The data shows that the average teacher has lower autonomy compared to similar professionals. Teachers report a much lower level of autonomy over their working hours, which is unsurprising given the set term times and school hours when teachers are required to be teaching. However, teachers also report lower autonomy over what tasks they do, the order in which they carry out tasks, the pace at which they work and how they do their job, areas that are particularly relevant for workload manageability.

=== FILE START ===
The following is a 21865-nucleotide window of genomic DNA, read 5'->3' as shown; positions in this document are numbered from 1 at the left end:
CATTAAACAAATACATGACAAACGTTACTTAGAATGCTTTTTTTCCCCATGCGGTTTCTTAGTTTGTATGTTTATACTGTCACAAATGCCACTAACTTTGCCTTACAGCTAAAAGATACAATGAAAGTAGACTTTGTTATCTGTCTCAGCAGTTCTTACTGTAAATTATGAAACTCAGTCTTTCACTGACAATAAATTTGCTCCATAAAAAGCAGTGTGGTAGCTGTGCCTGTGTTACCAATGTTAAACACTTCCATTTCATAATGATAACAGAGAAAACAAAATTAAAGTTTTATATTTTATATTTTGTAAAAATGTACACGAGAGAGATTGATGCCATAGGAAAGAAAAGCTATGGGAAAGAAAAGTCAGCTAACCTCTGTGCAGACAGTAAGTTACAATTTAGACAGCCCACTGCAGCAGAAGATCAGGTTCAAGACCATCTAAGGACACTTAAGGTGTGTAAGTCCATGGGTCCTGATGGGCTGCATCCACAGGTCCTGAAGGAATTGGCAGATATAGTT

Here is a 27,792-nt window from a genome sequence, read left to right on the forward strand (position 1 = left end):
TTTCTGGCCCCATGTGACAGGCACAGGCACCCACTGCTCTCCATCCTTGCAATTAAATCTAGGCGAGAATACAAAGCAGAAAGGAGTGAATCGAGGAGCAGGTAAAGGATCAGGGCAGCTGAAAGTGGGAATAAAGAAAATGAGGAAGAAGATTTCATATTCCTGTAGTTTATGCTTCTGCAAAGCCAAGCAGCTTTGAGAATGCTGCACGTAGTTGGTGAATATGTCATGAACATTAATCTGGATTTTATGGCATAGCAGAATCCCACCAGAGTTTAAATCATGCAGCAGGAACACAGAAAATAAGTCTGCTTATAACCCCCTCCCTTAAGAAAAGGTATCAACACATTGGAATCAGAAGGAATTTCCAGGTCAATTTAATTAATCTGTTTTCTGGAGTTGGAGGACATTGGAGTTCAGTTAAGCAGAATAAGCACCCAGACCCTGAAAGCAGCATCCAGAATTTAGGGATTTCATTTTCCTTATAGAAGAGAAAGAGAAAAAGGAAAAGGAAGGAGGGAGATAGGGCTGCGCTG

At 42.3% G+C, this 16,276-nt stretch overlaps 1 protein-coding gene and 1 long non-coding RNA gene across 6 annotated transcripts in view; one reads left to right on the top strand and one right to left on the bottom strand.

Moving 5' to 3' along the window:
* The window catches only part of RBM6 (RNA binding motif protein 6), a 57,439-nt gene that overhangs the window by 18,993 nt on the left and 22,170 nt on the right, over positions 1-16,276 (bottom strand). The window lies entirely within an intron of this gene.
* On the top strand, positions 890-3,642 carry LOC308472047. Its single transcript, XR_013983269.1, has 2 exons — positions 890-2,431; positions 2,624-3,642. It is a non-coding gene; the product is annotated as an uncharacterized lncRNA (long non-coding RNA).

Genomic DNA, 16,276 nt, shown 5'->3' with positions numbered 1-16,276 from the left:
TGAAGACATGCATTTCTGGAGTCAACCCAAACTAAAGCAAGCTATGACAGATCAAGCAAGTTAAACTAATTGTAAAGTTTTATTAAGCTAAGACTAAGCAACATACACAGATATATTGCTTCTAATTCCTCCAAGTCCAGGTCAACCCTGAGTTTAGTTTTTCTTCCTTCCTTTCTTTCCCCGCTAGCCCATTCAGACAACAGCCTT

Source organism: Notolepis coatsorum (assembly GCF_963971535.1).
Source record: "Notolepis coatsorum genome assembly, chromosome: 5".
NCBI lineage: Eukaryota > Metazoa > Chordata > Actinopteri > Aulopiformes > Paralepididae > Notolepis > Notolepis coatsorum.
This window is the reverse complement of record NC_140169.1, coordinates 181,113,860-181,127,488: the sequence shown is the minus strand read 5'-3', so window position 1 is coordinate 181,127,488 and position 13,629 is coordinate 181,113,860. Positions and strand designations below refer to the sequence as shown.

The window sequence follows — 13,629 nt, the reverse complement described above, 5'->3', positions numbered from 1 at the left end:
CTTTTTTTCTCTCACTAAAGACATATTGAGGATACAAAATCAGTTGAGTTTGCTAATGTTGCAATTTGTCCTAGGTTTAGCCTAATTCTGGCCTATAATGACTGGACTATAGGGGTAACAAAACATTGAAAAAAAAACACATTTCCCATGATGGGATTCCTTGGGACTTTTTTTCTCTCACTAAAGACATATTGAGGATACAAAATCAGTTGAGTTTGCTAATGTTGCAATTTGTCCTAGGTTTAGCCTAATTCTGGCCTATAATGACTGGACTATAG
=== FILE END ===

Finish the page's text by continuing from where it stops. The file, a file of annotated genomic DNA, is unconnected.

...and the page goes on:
Data from our representative survey of 1,144 teachers in March 2019 shows that autonomy varies considerably between different areas of teachers’ work. Teachers report higher levels of influence over classroom activities, such as the teaching methods they use and how they plan lessons, and lower levels of autonomy over curriculum, assessment and their professional development goals.

Autonomy is strongly associated with higher teacher job satisfaction and retention

Our analysis finds that teacher autonomy is strongly associated with job satisfaction, as Deci and Ryan’s (2008) self-determination theory suggests. Around four in 10 teachers with the lowest autonomy report low job satisfaction, compared to less than one in 10 among those with the highest autonomy.